Reference genomes have revealed biomedical relevance
The giant panda reference genome has provided insight to their unique innate and cellular immunity. RNAseq was used to obtain transcriptomic information for the giant panda’s heart, liver, lung, and kidneys and was compared to previous transcriptome information for the blood and spleen . Expression profiles associated with immunity revealed that breeding male giant pandas displayed enhanced innate immunity and cellular immunity with lower humoral immunity compared to non-breeding males, and identified 45 immune-related genes with altered expression (mostly up-regulated) . In addition, the giant panda genome seems to have maintained the genetic requirements for being purely carnivorous, but a mutation in T1R1, that encodes a protein involved in sensing savory flavors might be (in part) why the panda prefers bamboo. It has also been found that bamboo is very rich in protein and low in carbohydrates meaning the nutritional content of bamboo is similar to meat . However, the panda lacks genes needed for bamboo digestion, suggesting a large role of its microbiome .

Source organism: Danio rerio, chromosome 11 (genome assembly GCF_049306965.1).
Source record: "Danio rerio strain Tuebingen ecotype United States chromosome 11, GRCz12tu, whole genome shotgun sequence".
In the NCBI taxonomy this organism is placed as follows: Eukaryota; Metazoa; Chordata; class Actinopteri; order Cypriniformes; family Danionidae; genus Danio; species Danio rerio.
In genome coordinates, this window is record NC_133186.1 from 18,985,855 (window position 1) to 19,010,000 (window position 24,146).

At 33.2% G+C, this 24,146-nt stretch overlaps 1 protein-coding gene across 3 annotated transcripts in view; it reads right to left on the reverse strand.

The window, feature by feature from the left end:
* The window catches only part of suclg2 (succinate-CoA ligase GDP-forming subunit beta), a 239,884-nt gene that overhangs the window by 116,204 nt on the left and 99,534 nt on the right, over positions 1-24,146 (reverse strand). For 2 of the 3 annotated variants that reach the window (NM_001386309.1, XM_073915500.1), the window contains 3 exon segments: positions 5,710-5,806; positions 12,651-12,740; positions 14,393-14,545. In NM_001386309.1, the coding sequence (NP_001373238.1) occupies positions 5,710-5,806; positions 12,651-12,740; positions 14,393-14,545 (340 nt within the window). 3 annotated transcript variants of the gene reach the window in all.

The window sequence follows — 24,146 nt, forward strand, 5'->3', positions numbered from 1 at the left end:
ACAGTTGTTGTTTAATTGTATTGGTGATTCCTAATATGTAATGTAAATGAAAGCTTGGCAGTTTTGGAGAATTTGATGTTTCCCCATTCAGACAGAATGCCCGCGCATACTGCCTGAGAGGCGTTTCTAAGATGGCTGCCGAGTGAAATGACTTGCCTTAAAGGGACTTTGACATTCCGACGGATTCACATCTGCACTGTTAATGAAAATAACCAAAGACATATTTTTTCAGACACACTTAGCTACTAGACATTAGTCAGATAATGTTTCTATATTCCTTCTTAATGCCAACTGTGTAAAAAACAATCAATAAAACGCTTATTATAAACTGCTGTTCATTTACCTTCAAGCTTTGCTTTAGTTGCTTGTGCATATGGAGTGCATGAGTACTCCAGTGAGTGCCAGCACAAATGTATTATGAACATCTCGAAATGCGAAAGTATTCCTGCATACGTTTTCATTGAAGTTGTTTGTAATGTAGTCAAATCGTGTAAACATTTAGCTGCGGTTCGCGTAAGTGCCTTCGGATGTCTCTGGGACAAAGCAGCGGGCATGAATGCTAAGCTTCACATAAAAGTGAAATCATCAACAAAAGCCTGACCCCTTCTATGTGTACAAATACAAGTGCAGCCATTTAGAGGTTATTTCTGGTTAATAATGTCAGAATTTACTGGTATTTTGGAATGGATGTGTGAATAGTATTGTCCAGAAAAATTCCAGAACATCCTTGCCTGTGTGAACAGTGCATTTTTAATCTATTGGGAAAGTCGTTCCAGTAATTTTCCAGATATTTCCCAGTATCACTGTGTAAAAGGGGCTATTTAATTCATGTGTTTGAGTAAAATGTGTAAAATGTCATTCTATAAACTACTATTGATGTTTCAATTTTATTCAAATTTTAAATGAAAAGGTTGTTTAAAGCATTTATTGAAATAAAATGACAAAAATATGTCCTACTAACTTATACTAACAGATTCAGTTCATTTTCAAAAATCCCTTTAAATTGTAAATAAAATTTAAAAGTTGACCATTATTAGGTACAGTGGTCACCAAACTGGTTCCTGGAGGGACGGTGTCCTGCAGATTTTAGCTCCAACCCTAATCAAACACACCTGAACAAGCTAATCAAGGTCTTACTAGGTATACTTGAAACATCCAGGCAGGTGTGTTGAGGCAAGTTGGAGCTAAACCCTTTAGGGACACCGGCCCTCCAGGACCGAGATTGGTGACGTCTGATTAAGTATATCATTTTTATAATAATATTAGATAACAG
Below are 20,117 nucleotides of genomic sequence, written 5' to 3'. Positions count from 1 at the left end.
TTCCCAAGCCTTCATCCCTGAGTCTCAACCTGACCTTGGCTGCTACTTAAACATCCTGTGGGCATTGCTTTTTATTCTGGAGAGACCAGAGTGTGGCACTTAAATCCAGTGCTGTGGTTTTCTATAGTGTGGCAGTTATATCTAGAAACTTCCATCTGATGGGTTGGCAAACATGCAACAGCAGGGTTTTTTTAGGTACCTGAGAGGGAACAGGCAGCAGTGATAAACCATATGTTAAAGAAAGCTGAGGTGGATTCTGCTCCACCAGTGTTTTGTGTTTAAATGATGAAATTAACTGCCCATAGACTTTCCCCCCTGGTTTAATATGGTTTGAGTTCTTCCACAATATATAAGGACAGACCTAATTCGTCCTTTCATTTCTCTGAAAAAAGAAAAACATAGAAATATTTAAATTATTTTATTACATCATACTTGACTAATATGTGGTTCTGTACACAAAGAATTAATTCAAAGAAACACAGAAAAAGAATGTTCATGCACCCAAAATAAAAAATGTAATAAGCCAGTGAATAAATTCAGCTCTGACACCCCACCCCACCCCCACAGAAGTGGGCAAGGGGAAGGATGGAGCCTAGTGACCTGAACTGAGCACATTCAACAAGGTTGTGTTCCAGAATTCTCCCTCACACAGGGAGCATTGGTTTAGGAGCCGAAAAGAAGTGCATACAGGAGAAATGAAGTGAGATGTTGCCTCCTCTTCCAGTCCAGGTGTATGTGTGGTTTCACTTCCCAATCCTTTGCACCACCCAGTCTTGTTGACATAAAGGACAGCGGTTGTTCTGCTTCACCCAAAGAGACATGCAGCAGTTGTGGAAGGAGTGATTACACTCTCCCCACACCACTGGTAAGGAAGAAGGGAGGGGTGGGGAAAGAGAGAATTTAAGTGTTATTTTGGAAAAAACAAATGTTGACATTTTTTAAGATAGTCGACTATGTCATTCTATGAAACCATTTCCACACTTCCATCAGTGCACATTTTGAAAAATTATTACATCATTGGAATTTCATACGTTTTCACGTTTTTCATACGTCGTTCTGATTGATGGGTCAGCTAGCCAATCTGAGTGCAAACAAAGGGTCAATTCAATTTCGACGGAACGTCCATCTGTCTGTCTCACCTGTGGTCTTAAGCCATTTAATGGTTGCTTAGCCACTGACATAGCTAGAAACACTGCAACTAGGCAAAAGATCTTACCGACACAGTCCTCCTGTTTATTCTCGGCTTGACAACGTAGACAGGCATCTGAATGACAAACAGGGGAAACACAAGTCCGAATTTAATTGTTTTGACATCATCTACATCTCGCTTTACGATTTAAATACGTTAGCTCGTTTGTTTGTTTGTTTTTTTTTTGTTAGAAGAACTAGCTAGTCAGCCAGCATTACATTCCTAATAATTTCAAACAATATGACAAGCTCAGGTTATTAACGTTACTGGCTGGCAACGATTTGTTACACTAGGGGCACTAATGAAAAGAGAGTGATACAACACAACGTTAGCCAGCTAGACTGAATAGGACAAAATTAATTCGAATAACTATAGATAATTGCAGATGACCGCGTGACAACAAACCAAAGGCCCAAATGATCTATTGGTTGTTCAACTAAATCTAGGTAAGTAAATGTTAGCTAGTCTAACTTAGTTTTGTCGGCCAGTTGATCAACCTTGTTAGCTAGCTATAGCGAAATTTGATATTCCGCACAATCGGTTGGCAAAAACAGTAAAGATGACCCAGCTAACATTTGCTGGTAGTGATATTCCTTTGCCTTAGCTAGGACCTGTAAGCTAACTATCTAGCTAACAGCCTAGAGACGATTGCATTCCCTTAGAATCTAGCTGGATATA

The polar bear is a marine Arctic dweller capable of swimming underwater and staying submerged for several minutes, a highly demanding lifestyle that holds biomedical potential for humans . Such a high-energy lifestyle relies on selection in genes related to the production of nitric oxide (NOS3, CPS1, TLR4, CAV3, and ENG), a vasodilator, playing the role of an energetic gatekeeper. . Though genomic analyses have not identified any enriched pathways linked specifically to hypoxia tolerance or hypoxia response signaling, there were changes in gene expression related to blood pressure . In order to make sure the heart and brain are protected from apnea-induced hypoxemia during deep dives, a cardiovascular adjustment occurs in which peripheral arterial beds are more constricted . This supporting evidence means polar bears have excellent cardiovascular control necessary for diving response, despite having a hyper-lipid marine mammal diet that would put humans at high risk for cardiovascular disease .